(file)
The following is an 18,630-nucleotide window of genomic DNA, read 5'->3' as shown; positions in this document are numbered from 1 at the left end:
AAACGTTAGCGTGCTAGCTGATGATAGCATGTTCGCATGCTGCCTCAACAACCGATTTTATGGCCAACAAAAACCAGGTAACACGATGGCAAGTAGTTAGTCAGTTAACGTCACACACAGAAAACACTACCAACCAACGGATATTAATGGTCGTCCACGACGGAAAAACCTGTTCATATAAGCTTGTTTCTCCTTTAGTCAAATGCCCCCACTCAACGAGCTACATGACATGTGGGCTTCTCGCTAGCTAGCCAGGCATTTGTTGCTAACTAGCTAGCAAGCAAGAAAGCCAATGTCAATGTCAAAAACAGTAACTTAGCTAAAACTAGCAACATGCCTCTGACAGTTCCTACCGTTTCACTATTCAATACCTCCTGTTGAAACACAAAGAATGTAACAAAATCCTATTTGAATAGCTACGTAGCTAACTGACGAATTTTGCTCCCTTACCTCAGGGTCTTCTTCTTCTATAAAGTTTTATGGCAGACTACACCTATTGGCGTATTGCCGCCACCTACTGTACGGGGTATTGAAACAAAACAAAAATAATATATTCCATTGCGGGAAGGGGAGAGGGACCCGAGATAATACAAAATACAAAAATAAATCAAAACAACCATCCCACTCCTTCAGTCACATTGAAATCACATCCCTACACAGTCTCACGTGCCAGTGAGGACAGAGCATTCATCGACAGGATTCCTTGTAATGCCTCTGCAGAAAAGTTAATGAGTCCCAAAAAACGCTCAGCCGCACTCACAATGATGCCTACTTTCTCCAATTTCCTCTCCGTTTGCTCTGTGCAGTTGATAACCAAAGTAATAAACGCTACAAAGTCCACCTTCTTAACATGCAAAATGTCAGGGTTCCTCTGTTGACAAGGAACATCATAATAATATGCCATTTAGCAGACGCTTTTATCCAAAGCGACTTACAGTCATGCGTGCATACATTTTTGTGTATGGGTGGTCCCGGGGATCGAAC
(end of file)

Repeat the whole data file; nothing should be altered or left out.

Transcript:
The following is an 18,630-nucleotide window of genomic DNA, read 5'->3' as shown; positions in this document are numbered from 1 at the left end:
AAACGTTAGCGTGCTAGCTGATGATAGCATGTTCGCATGCTGCCTCAACAACCGATTTTATGGCCAACAAAAACCAGGTAACACGATGGCAAGTAGTTAGTCAGTTAACGTCACACACAGAAAACACTACCAACCAACGGATATTAATGGTCGTCCACGACGGAAAAACCTGTTCATATAAGCTTGTTTCTCCTTTAGTCAAATGCCCCCACTCAACGAGCTACATGACATGTGGGCTTCTCGCTAGCTAGCCAGGCATTTGTTGCTAACTAGCTAGCAAGCAAGAAAGCCAATGTCAATGTCAAAAACAGTAACTTAGCTAAAACTAGCAACATGCCTCTGACAGTTCCTACCGTTTCACTATTCAATACCTCCTGTTGAAACACAAAGAATGTAACAAAATCCTATTTGAATAGCTACGTAGCTAACTGACGAATTTTGCTCCCTTACCTCAGGGTCTTCTTCTTCTATAAAGTTTTATGGCAGACTACACCTATTGGCGTATTGCCGCCACCTACTGTACGGGGTATTGAAACAAAACAAAAATAATATATTCCATTGCGGGAAGGGGAGAGGGACCCGAGATAATACAAAATACAAAAATAAATCAAAACAACCATCCCACTCCTTCAGTCACATTGAAATCACATCCCTACACAGTCTCACGTGCCAGTGAGGACAGAGCATTCATCGACAGGATTCCTTGTAATGCCTCTGCAGAAAAGTTAATGAGTCCCAAAAAACGCTCAGCCGCACTCACAATGATGCCTACTTTCTCCAATTTCCTCTCCGTTTGCTCTGTGCAGTTGATAACCAAAGTAATAAACGCTACAAAGTCCACCTTCTTAACATGCAAAATGTCAGGGTTCCTCTGTTGACAAGGAACATCATAATAATATGCCATTTAGCAGACGCTTTTATCCAAAGCGACTTACAGTCATGCGTGCATACATTTTTGTGTATGGGTGGTCCCGGGGATCGAAC